First Monday brings environmental law and age discrimination cases, with other cases this month involving sex offender registration, execution of people with mental disabilities, arbitration agreements, detention of noncitizens, and liability for Navy sailors’ exposure to asbestos.
I also want to highlight a few cases that will be heard sometime this term but have not yet been set for argument. I’ll have posts on each in the weeks before the argument.
- Gamble v. United States asks “Whether the Supreme Court should overrule the ‘separate sovereigns’ exception to the double jeopardy clause.” This is the doctrine that allows the federal government to charge someone even if they have been tried (and even if acquitted) for the same conduct in a state trial (assuming the same conduct is illegal under both federal and state law). This could have extremely far-reaching implications.
- Timbs v. Indiana: “Whether the Eighth Amendment’s excessive fines clause is incorporated against the states under the Fourteenth Amendment.” So odd that this has not been resolved by now!
- Nieves v. Bartlett: “Whether probable cause defeats a First Amendment retaliatory-arrest claim under 42 U.S.C. § 1983.” Ie, do you have a case if you did something illegal but it’s clear that the real reason the police arrested you was because they didn’t like the content of your speech?
And outside the Supreme Court (for now!), the climate change lawsuit brought by young people against the EPA has survived the initial efforts to dismiss the case and is worth watching.
Now, on to the first two weeks of the term:
Monday, October 1
The first case, Weyerhaeuser v. US Fish & Wildlife Service, involves the Endangered Species Act and deference to administrative agency interpretations. US Fish and Wildlife designated land owned by Weyerhaeuser as critical habitat for the dusky gopher frog. The frog has not actually been on that land for decades, but the land could be made suitable for them, and FWS interpreted the ESA as allowing such land to be considered critical habitat, even if not currently habitable. In siding against Weyerhaeuser, the Fifth Circuit held that the agency’s interpretation was entitled to deference. That’s an important concept in administrative law and likely will be a focus of the argument, so it’s worth reading the Circuit Opinion as well as this general overview.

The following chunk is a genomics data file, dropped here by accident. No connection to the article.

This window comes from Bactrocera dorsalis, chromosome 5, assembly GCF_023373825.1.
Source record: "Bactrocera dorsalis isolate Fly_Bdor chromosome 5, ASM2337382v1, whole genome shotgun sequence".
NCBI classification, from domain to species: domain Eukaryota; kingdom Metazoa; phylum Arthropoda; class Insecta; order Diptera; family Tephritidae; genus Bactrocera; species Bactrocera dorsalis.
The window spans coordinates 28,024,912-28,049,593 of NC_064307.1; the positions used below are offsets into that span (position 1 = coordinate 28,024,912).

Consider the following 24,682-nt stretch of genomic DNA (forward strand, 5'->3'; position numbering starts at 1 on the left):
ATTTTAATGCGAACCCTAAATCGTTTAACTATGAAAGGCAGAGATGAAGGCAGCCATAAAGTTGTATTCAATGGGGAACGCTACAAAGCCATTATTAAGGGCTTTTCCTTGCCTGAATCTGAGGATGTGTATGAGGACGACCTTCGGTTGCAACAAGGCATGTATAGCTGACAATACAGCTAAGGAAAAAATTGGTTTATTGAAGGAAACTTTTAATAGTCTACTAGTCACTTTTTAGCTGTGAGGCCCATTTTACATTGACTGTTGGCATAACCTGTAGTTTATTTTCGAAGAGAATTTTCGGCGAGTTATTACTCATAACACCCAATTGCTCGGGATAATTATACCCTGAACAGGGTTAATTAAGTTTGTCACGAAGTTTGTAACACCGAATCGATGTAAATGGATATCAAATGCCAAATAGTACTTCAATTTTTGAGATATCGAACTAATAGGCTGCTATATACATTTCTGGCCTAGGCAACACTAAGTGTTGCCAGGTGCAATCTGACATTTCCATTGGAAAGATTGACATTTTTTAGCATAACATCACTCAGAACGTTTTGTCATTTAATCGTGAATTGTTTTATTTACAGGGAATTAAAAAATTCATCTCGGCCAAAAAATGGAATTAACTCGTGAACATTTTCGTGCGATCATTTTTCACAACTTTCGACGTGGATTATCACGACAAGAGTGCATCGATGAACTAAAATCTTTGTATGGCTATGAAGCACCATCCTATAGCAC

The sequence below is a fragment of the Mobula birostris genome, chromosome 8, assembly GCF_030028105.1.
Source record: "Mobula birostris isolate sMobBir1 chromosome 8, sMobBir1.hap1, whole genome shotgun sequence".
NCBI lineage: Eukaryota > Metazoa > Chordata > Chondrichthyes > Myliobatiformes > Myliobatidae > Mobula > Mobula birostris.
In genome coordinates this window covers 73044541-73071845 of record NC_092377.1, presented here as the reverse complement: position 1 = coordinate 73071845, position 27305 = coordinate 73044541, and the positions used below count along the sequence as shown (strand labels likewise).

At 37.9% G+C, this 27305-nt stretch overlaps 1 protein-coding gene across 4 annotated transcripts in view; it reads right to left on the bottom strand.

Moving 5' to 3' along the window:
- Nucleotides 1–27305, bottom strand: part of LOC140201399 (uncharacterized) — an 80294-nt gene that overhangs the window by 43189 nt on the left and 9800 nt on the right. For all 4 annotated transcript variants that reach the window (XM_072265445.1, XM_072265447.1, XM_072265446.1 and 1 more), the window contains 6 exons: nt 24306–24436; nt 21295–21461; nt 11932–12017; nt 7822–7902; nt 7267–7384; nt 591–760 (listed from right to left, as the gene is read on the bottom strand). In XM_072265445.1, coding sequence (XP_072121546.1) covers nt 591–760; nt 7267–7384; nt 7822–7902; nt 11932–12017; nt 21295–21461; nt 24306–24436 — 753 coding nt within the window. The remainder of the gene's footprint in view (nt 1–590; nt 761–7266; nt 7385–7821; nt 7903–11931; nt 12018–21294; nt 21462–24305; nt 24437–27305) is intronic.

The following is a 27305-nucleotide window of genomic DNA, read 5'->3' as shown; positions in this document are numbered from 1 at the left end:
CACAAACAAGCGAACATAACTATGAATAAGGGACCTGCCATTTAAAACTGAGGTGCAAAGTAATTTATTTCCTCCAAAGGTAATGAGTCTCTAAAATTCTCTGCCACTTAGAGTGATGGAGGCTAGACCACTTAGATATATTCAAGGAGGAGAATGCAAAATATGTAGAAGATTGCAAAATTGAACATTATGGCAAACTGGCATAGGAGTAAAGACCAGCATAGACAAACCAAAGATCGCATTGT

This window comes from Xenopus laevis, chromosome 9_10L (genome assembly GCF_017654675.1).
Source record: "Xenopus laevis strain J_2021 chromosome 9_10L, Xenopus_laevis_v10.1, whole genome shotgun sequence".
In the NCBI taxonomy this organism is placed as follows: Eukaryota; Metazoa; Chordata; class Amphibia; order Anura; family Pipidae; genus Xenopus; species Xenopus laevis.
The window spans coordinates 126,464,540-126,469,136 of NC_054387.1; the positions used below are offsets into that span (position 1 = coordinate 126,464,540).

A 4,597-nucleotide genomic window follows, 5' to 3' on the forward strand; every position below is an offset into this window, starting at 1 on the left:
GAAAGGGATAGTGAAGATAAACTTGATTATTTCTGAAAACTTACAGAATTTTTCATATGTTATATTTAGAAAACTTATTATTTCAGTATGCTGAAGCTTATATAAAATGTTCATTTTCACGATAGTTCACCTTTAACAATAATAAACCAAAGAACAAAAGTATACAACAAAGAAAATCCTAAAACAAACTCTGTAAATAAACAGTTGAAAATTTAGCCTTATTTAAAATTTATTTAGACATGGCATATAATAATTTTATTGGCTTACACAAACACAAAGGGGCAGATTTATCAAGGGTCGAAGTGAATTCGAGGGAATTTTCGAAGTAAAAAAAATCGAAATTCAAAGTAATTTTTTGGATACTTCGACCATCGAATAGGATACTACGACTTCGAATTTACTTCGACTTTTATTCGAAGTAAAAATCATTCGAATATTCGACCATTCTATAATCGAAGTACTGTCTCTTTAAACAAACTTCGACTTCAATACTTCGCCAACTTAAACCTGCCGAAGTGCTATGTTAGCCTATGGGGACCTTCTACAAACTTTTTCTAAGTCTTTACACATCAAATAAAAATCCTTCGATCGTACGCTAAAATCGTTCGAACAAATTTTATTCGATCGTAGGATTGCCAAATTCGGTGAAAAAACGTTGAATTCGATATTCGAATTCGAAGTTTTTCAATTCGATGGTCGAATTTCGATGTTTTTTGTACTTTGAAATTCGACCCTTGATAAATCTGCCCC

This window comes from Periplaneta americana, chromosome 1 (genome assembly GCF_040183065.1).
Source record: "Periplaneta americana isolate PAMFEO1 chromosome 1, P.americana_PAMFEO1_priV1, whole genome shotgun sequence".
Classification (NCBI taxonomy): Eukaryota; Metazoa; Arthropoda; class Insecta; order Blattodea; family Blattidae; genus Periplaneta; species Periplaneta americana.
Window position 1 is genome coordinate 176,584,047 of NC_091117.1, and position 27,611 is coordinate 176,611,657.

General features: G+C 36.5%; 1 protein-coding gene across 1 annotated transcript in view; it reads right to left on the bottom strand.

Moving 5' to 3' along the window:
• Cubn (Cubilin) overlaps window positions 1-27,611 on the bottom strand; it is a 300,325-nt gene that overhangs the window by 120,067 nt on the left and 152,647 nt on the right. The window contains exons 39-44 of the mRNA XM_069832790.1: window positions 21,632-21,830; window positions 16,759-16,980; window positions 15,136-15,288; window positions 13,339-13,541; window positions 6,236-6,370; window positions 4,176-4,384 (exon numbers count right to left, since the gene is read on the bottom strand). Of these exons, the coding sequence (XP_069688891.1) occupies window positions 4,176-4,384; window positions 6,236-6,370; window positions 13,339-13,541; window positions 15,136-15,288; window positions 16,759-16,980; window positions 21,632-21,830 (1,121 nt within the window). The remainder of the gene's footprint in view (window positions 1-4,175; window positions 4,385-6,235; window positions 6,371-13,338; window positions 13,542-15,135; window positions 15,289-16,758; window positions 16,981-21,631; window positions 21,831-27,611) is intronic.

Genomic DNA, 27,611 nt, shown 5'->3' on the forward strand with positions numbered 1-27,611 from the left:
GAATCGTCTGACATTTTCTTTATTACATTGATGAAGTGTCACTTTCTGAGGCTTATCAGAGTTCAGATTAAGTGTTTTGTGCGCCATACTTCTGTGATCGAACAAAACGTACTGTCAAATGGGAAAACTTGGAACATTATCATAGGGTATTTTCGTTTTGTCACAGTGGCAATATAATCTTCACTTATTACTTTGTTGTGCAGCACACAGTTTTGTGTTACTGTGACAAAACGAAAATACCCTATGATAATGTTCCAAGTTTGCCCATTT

Next is Mount Lemmon Fire District v. Guido, interpreting the Age Discrimination in Employment Act. ADEA defines covered employers to mean “a person engaged in an industry affecting commerce who has twenty or more employees . . . . The term also means (1) any agent of such a person, and (2) a State or political subdivision of a State . . . .” 29 U.S.C. § 630(b). The 9th Circuit read the two sentences as separate, so even small political entities (like the fire district here) are covered. Other Circuits have held the opposite, and the Court has accepted cert. to resolve the “circuit split.” It should be an interesting argument; before attending, take a look at an amicus brief from the employee side and another from the government’s side.
Tuesday, October 2
Two criminal law cases today. The first, Gundy v. United States, involves the Sexual Offender Registration and Notification Act and the nondelegation doctrine. Nondelegation holds that Congress may not grant too much lawmaking authority to the Executive branch. Congress routinely grants administrative agencies and officers considerable powers to make regulations, but it must at least spell out an “intelligible principle” that the Executive must follow (and that courts can require them to follow) in carrying out that discretion. The nondelegation doctrine struggles to allow for the complex administrative state we have without completely abandoning the system of checks and balances. In this case, SORNA authorizes the Attorney General to decide the circumstances under which the law would have retroactive effect. Take a look at the amicus brief from a group of legal scholars.
Next up is a death penalty case, in the context of a mental disability that leaves the prisoner with no memory of committing the offense. See the interesting discussion from the American Psychological Association. The official legal question presented in Madison v. Alabama is:
Whether, consistent with the Eighth Amendment, and the Supreme Court’s decisions in Ford v. Wainwright and Panetti v. Quarterman, a state may execute a prisoner whose mental disability leaves him with no memory of his commission of the capital offense; and (2) whether evolving standards of decency and the Eighth Amendment’s prohibition of cruel and unusual punishment bar the execution of a prisoner whose competency has been compromised by vascular dementia and multiple strokes causing severe cognitive dysfunction and a degenerative medical condition that prevents him from remembering the crime for which he was convicted or understanding the circumstances of his scheduled execution.